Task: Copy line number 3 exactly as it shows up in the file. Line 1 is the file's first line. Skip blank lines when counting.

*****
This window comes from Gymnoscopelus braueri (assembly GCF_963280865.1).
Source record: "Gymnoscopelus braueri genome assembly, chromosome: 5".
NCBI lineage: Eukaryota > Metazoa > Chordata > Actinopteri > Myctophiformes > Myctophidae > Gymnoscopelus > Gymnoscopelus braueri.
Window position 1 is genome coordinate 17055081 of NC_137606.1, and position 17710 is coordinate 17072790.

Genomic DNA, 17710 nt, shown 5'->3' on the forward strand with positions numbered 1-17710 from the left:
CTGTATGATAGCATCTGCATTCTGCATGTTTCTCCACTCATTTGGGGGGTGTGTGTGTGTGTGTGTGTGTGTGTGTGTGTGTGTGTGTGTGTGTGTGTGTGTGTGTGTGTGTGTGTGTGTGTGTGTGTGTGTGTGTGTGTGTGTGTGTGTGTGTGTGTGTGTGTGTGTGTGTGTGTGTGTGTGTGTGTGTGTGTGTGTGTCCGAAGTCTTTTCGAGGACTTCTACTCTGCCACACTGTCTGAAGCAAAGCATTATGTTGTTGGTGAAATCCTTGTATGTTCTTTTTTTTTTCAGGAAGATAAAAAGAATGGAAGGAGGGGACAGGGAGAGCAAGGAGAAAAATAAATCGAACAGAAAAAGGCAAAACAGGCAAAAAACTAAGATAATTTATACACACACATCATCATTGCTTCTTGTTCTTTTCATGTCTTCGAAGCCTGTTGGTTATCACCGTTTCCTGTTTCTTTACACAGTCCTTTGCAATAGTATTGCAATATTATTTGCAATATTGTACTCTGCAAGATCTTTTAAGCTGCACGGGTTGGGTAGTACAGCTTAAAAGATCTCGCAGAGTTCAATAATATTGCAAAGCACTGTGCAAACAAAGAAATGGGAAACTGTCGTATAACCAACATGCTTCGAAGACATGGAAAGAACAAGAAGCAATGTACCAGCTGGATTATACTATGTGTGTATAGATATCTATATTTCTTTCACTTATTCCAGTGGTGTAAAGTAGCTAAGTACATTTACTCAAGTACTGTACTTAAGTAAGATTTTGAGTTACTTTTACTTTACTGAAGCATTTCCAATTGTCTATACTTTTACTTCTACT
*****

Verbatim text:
NCBI lineage: Eukaryota > Metazoa > Chordata > Actinopteri > Myctophiformes > Myctophidae > Gymnoscopelus > Gymnoscopelus braueri.